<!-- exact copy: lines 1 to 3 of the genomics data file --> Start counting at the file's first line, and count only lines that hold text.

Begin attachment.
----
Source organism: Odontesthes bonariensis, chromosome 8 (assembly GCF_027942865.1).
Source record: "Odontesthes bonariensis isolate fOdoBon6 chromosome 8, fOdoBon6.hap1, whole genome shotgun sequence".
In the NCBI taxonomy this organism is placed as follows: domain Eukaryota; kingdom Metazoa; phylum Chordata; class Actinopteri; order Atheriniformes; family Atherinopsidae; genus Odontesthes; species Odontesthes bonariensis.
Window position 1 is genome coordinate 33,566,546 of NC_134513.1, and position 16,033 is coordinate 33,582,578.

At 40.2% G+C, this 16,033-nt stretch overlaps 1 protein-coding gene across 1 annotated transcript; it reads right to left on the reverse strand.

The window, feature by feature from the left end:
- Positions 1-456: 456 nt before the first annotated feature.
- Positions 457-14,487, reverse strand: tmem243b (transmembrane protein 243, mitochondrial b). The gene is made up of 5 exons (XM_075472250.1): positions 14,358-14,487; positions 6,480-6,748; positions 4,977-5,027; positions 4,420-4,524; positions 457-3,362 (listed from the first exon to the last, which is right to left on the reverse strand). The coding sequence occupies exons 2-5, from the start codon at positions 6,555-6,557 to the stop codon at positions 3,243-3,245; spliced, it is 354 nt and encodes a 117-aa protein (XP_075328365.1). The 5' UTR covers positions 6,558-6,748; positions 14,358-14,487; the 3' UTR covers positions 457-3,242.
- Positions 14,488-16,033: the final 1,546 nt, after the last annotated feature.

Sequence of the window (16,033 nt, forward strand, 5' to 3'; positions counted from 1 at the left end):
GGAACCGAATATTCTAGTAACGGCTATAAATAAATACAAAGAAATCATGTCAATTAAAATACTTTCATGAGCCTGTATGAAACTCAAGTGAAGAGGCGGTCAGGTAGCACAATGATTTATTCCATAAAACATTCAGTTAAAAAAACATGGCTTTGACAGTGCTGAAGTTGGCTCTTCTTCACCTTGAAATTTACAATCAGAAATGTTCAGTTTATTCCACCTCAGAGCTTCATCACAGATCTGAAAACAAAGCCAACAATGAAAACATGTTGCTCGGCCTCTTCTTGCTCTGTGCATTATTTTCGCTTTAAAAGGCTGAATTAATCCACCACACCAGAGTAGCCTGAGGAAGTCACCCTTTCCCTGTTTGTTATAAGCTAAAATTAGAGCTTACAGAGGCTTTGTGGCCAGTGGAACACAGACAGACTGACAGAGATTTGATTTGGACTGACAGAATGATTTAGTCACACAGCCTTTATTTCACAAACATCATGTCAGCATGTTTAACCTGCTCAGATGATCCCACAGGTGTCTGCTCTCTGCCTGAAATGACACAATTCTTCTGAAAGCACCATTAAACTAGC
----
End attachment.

Source organism: Odontesthes bonariensis, chromosome 8 (assembly GCF_027942865.1).
Source record: "Odontesthes bonariensis isolate fOdoBon6 chromosome 8, fOdoBon6.hap1, whole genome shotgun sequence".
In the NCBI taxonomy this organism is placed as follows: domain Eukaryota; kingdom Metazoa; phylum Chordata; class Actinopteri; order Atheriniformes; family Atherinopsidae; genus Odontesthes; species Odontesthes bonariensis.